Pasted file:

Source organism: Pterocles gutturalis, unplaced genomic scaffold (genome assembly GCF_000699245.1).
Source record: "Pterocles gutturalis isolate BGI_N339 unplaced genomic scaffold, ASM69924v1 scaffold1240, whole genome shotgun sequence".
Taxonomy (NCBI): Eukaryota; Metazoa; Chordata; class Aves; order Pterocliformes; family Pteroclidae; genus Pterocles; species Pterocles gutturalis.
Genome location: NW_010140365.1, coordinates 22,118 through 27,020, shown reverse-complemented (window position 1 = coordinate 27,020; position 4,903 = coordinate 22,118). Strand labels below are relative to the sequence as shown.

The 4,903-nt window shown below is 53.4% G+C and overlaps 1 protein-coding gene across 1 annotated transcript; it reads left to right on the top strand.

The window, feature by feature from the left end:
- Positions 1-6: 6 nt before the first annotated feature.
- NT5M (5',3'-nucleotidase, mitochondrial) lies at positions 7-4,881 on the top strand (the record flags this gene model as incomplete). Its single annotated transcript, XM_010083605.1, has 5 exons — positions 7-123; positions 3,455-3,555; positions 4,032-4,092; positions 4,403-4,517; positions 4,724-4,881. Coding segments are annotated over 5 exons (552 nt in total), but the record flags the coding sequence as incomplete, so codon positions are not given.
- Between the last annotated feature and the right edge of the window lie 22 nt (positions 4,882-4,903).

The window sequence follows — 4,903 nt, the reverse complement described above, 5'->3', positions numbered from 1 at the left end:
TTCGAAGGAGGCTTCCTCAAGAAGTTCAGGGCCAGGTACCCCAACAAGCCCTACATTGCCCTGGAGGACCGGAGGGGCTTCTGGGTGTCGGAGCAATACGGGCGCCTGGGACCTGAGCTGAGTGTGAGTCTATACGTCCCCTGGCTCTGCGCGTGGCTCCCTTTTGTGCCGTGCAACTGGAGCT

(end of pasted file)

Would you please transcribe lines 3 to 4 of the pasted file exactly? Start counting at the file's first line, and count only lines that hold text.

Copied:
Taxonomy (NCBI): Eukaryota; Metazoa; Chordata; class Aves; order Pterocliformes; family Pteroclidae; genus Pterocles; species Pterocles gutturalis.
Genome location: NW_010140365.1, coordinates 22,118 through 27,020, shown reverse-complemented (window position 1 = coordinate 27,020; position 4,903 = coordinate 22,118). Strand labels below are relative to the sequence as shown.